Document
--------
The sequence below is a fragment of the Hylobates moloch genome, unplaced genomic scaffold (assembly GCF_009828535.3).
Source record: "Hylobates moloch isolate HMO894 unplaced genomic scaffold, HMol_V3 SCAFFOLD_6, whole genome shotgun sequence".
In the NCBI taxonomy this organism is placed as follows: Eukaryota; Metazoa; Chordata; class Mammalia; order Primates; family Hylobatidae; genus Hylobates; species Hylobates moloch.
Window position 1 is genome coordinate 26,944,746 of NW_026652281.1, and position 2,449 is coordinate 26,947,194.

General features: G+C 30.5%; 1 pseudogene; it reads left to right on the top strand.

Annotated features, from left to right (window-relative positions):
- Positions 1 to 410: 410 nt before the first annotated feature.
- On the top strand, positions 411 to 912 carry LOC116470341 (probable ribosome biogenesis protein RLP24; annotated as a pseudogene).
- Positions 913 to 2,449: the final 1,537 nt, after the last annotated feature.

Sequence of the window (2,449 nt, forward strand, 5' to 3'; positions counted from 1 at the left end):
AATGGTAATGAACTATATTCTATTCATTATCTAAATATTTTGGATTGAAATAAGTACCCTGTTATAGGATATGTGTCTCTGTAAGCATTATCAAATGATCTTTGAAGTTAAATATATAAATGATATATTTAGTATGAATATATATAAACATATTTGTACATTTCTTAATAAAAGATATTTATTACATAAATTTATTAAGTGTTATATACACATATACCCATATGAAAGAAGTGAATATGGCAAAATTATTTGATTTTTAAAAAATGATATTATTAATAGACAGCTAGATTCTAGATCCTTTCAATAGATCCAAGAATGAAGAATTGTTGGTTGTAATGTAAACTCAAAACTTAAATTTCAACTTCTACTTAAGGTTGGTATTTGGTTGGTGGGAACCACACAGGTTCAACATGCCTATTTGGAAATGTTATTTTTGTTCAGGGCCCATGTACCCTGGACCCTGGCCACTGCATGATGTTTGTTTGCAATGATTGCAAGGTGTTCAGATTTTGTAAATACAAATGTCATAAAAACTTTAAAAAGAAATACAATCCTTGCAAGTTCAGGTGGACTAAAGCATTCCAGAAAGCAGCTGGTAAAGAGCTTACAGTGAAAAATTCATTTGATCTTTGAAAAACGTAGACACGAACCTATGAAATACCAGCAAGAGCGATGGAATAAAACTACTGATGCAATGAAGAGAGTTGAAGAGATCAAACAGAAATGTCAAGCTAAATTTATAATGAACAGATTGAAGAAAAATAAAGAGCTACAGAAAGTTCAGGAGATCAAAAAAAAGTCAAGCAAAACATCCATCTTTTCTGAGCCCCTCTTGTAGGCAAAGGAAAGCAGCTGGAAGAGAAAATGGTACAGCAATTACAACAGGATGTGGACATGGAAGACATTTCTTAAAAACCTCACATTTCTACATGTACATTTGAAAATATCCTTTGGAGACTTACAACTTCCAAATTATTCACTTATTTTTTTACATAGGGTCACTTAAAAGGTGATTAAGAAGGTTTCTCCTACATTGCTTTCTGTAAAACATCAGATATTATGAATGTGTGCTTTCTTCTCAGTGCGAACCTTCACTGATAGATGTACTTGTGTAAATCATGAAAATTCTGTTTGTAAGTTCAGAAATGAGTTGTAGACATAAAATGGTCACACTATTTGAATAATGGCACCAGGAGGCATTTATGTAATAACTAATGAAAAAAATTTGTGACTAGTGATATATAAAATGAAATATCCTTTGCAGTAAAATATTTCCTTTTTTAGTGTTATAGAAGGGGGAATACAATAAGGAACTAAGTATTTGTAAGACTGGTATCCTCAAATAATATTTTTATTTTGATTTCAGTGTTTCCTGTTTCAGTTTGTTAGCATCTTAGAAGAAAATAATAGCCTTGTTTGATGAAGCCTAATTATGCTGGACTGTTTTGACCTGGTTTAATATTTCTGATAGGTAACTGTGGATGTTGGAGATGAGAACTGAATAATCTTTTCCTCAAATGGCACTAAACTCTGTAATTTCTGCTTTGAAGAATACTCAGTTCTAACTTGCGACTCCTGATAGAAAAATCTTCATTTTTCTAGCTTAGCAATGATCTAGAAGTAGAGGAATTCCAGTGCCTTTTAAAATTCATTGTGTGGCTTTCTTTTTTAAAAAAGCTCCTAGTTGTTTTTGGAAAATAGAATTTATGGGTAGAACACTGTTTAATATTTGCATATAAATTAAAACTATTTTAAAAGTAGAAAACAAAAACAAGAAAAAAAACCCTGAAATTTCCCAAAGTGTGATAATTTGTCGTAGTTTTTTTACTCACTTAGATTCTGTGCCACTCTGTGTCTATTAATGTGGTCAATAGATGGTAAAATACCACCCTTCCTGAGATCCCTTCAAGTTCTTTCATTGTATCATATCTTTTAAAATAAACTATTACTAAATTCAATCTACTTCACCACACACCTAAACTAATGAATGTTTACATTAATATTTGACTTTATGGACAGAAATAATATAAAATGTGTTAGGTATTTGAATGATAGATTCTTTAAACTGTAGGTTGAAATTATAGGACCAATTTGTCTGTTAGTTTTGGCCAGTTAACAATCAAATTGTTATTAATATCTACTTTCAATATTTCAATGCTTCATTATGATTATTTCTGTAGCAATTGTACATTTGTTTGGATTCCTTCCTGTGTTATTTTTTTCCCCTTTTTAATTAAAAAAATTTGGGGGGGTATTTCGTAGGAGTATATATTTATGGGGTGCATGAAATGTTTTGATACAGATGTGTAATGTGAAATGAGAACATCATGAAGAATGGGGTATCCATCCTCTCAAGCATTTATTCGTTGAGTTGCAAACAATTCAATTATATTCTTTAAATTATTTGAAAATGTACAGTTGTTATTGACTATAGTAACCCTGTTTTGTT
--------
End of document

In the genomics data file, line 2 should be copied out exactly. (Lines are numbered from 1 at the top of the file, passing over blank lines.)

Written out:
Source record: "Hylobates moloch isolate HMO894 unplaced genomic scaffold, HMol_V3 SCAFFOLD_6, whole genome shotgun sequence".